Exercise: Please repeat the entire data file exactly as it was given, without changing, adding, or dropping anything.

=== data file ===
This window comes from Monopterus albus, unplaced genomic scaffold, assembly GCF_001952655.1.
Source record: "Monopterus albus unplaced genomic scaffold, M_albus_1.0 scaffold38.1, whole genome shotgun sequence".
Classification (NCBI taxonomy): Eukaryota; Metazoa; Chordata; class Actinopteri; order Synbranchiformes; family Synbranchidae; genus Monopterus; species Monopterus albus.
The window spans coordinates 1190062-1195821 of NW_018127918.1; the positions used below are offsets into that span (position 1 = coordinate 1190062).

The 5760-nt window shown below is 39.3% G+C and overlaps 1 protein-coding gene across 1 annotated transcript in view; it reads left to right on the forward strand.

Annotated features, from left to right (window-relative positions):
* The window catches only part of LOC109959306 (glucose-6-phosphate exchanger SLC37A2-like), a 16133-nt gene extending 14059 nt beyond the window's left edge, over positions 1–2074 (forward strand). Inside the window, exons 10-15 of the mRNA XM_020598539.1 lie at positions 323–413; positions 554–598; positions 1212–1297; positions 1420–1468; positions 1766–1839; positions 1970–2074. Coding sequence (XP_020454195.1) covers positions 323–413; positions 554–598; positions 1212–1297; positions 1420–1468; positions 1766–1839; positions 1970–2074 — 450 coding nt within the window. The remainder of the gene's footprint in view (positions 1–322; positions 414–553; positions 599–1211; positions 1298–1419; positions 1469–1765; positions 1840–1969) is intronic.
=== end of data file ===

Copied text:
This window comes from Monopterus albus, unplaced genomic scaffold, assembly GCF_001952655.1.
Source record: "Monopterus albus unplaced genomic scaffold, M_albus_1.0 scaffold38.1, whole genome shotgun sequence".
Classification (NCBI taxonomy): Eukaryota; Metazoa; Chordata; class Actinopteri; order Synbranchiformes; family Synbranchidae; genus Monopterus; species Monopterus albus.
The window spans coordinates 1190062-1195821 of NW_018127918.1; the positions used below are offsets into that span (position 1 = coordinate 1190062).

The 5760-nt window shown below is 39.3% G+C and overlaps 1 protein-coding gene across 1 annotated transcript in view; it reads left to right on the forward strand.

Annotated features, from left to right (window-relative positions):
* The window catches only part of LOC109959306 (glucose-6-phosphate exchanger SLC37A2-like), a 16133-nt gene extending 14059 nt beyond the window's left edge, over positions 1–2074 (forward strand). Inside the window, exons 10-15 of the mRNA XM_020598539.1 lie at positions 323–413; positions 554–598; positions 1212–1297; positions 1420–1468; positions 1766–1839; positions 1970–2074. Coding sequence (XP_020454195.1) covers positions 323–413; positions 554–598; positions 1212–1297; positions 1420–1468; positions 1766–1839; positions 1970–2074 — 450 coding nt within the window. The remainder of the gene's footprint in view (positions 1–322; positions 414–553; positions 599–1211; positions 1298–1419; positions 1469–1765; positions 1840–1969) is intronic.